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CSO Senior Writer

Argo CD flaw puts cloud infrastructure at risk

News Analysis
Feb 07, 20225 mins

The flaw could allow attackers to gain access to files, environment settings and secret tokens from the central repository server.

One lock in a series is unlocked / weakness / vulnerability
Credit: MicroStockHub / Getty Images

A high-risk vulnerability that could allow attackers to steal sensitive information secrets from software projects was found and fixed in Argo CD, a widely used continuous delivery platform for applications deployed via Kubernetes.

According to researchers from cloud application security Apiiro, who found and reported the vulnerability, attackers could feed a maliciously crafted Kubernetes application deployment configuration file to Argo that can expose files, environment settings and secret tokens from the central repository server. This could potentially lead to privilege escalation and further lateral movement into the organization’s cloud infrastructure.

How does Argo work and what causes the issue?

Argo CD is an open-source, community maintained declarative, GitOps continuous delivery tool for Kubernetes environments. Argo allows developers to keep their deployed applications in sync with different states of the code in a central Git repository server.

“Argo CD automates the deployment of the desired application states in the specified target environments,” the project explains. “Application deployments can track updates to branches, tags, or pinned to a specific version of manifests at a Git commit.”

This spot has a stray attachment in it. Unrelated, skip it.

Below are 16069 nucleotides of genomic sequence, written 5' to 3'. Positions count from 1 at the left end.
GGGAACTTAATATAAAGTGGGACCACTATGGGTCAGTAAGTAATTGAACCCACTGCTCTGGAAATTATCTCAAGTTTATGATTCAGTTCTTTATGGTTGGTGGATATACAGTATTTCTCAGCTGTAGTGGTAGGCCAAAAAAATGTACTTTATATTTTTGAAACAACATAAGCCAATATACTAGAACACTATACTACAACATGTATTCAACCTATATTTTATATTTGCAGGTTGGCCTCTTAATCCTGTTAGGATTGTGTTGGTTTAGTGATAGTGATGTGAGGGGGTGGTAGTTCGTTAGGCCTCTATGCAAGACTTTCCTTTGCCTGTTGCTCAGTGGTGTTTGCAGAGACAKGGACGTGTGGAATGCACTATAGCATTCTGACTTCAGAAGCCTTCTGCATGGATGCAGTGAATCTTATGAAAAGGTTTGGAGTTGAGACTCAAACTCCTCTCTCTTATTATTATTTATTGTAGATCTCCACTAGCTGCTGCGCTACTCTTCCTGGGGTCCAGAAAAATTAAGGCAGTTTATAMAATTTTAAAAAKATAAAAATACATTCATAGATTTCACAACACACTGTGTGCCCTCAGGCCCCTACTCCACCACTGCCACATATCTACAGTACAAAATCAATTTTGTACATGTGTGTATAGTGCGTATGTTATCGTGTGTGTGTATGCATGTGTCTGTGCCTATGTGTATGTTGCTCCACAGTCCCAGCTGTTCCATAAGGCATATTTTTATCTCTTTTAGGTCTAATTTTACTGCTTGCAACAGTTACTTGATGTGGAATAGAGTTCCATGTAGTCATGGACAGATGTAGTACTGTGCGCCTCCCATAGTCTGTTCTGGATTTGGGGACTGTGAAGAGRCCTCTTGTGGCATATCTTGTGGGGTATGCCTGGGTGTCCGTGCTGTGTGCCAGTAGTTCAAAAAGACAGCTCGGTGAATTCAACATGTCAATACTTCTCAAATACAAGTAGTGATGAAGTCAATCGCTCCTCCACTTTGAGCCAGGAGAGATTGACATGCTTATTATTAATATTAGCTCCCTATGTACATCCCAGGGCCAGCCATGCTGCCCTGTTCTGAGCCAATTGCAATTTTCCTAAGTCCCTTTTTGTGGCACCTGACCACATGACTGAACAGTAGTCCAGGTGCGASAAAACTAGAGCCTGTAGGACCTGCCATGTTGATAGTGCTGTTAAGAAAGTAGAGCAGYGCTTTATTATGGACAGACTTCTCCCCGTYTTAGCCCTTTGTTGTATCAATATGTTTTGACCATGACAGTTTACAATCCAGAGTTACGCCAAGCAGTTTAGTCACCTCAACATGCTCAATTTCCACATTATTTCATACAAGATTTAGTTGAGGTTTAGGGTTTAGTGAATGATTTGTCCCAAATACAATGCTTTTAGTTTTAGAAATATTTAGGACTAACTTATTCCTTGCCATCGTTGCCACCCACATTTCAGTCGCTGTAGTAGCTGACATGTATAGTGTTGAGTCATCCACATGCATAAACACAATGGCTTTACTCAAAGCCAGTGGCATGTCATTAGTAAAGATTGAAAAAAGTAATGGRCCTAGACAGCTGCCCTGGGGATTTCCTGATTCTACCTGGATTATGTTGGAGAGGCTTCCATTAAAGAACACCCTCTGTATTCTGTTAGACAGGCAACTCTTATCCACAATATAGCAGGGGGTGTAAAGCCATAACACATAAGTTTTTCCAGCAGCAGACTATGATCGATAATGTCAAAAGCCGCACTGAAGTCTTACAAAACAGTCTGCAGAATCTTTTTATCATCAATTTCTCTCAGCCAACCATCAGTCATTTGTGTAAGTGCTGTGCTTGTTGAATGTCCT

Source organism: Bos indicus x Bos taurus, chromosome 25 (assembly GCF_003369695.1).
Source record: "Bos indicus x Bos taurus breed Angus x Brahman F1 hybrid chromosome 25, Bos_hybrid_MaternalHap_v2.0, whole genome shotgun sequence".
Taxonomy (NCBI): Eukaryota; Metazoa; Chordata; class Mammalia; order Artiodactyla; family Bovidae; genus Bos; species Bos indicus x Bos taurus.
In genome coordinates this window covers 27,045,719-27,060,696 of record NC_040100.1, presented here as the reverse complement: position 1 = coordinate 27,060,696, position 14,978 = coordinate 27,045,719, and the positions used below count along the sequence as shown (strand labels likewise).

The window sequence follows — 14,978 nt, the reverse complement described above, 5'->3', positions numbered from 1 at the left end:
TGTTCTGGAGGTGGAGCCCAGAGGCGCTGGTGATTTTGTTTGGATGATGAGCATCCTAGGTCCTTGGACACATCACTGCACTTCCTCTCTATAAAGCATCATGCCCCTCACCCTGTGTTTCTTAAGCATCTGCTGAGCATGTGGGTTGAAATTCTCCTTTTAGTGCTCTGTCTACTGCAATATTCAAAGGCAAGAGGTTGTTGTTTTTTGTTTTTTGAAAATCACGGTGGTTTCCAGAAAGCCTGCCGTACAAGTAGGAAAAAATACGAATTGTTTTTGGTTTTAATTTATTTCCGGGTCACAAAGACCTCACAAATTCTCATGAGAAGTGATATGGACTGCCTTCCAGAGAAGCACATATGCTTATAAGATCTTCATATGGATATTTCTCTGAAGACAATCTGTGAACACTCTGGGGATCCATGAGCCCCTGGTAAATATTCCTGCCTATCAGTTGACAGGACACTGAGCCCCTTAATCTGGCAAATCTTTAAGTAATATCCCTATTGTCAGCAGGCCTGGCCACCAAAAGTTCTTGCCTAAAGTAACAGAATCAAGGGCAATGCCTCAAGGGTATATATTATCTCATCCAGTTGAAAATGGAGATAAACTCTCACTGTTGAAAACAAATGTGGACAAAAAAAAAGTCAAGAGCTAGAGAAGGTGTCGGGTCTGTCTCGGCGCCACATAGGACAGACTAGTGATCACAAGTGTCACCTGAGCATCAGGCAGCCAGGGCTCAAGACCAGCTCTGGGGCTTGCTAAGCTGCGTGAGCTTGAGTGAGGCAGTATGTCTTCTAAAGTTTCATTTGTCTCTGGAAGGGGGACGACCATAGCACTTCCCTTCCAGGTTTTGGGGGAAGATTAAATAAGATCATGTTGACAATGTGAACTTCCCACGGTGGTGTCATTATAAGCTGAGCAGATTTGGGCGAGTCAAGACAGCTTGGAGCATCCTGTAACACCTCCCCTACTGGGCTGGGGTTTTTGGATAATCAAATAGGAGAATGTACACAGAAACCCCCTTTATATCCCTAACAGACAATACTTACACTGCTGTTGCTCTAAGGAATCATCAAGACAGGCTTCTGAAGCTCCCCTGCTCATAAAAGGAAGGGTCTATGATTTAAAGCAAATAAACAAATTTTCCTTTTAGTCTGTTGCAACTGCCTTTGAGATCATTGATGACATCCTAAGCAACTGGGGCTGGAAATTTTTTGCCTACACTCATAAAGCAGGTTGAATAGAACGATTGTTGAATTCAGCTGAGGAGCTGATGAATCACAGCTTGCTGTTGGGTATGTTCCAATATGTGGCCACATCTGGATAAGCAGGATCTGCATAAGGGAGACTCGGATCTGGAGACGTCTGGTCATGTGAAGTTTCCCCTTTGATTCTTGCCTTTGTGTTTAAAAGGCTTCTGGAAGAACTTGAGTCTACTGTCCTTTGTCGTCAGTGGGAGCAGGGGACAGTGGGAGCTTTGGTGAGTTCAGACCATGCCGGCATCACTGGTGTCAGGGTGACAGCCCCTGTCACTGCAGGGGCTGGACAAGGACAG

Argo runs as a kubernetes controller that continuously monitors the state of the deployed applications and compares their live states to the desired state from the Git repository. When applications deviate from the desired state it will flag it as “out of sync” and will offer various options to correct it, either automatic or manual.

Argo supports various application deployment definitions through other tools: Kustomize, a tool for defining Kubernetes configurations; Ksonnet, a framework for writing, sharing, and deploying Kubernetes application manifests; Jsonnet, a configuration language from Google that’s an extension to JSON and is used to define data templates; plain YAML/json manifests; Kubernetes Helm charts; and any custom config management tool that is integrated with Argo as a plug-in.

The newly patched vulnerability, tracked as CVE-2022-24348, takes advantage of how Argo interacts with Kubernetes Helm. Helm is a package manager that allows deploying packaged applications via Kubernetes. It is similar to the apt or yum application managers on Linux.

“A Helm chart is a YAML file that embeds different fields to form a declaration of resources and configurations needed in order for deploying an application,” the Apiiro researchers explained in an advisory. “The application in question can contain values of many sorts, one of those types can contain file names and relative paths to self-contained application parts in other files.”